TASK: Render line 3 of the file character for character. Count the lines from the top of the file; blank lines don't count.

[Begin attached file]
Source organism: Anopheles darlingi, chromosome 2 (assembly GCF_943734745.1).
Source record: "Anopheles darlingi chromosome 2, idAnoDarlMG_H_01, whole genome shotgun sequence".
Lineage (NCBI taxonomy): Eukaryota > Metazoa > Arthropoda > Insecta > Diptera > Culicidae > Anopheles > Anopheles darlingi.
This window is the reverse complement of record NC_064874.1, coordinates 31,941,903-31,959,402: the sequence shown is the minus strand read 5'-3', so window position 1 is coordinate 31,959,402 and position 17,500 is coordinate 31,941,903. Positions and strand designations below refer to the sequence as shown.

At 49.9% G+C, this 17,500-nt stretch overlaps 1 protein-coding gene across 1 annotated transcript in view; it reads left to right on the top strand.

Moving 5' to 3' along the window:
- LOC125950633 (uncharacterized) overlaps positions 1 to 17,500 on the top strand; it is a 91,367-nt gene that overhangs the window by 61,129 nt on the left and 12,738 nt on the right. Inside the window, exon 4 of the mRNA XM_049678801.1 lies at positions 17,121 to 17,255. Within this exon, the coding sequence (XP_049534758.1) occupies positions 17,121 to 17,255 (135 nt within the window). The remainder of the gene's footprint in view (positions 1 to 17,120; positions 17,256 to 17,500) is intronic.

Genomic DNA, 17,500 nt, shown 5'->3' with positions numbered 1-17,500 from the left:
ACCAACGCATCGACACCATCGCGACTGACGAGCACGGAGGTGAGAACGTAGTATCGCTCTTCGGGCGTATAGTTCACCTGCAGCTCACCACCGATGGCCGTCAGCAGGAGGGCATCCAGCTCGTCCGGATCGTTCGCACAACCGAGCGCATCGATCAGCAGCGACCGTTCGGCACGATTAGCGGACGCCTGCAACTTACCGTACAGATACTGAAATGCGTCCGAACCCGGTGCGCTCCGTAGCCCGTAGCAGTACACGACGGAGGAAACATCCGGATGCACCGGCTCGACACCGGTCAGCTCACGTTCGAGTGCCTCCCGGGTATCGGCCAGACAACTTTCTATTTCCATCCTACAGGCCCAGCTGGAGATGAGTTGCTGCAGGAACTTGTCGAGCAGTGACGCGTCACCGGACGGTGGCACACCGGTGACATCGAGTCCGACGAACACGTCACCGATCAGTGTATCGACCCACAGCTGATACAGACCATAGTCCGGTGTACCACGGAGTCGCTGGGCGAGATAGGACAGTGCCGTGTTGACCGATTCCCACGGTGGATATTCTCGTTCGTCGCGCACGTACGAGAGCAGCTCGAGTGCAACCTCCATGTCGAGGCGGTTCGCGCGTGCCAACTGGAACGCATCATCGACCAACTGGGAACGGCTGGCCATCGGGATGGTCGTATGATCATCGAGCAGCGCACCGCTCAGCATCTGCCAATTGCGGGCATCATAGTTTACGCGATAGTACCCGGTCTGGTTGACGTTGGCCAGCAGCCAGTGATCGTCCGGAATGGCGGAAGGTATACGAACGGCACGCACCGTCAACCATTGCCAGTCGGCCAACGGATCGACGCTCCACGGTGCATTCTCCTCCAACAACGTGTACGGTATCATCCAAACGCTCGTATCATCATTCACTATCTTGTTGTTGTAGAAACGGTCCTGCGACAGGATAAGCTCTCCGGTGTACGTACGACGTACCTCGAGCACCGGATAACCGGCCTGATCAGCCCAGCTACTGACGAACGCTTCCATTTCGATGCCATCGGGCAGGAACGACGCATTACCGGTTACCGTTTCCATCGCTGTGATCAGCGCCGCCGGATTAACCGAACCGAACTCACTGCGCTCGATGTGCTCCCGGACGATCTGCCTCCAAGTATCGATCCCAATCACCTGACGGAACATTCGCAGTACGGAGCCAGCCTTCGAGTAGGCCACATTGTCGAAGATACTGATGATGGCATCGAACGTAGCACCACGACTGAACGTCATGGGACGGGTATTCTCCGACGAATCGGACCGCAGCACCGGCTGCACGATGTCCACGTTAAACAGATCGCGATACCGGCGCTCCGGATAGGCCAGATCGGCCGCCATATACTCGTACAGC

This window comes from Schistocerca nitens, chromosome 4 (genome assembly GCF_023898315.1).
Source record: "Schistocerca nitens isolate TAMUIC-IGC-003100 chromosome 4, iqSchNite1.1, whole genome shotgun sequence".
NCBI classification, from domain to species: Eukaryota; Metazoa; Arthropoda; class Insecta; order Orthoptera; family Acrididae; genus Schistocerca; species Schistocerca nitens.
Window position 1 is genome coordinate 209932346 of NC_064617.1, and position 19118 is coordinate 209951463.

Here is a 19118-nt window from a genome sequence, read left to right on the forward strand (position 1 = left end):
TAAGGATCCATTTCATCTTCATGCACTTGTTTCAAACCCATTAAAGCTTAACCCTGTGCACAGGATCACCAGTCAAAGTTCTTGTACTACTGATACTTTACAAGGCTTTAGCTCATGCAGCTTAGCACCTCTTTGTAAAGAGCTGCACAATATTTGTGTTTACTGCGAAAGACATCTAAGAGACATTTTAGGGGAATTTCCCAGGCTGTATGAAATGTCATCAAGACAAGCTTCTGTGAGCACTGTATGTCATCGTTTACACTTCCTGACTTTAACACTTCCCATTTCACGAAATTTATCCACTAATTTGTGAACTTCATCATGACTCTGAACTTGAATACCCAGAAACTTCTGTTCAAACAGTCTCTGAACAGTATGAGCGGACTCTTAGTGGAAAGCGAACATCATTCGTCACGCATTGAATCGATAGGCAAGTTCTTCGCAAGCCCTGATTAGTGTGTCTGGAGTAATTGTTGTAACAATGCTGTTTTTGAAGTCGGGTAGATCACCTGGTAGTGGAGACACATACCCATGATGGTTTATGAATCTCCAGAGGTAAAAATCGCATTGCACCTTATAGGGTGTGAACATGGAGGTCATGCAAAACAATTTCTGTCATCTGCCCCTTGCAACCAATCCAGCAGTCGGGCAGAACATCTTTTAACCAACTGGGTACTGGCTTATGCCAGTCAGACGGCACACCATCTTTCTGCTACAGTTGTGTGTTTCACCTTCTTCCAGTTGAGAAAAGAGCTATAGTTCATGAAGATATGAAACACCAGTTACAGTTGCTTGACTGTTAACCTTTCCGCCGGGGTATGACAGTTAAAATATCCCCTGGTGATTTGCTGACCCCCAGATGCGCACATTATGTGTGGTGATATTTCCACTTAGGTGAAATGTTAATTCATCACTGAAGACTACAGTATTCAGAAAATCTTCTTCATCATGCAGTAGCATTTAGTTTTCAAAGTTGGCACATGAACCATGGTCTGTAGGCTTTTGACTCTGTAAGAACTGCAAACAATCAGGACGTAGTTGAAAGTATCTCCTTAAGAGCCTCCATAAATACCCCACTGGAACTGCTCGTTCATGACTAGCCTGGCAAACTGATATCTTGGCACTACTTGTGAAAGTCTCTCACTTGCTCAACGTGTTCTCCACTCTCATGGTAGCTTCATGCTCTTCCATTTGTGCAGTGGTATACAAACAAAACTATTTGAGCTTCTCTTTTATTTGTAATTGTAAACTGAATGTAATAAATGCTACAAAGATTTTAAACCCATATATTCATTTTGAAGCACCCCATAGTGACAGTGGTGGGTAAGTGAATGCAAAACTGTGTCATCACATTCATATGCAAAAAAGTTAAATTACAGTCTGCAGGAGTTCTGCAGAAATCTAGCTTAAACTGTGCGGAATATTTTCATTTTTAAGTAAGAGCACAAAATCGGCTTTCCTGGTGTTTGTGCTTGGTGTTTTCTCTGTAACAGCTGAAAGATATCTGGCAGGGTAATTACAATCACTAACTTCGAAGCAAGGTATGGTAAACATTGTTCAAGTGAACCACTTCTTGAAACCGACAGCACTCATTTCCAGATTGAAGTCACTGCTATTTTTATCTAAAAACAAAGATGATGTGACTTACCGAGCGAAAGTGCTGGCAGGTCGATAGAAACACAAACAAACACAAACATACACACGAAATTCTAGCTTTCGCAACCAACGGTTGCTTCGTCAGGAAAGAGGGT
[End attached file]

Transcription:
Lineage (NCBI taxonomy): Eukaryota > Metazoa > Arthropoda > Insecta > Diptera > Culicidae > Anopheles > Anopheles darlingi.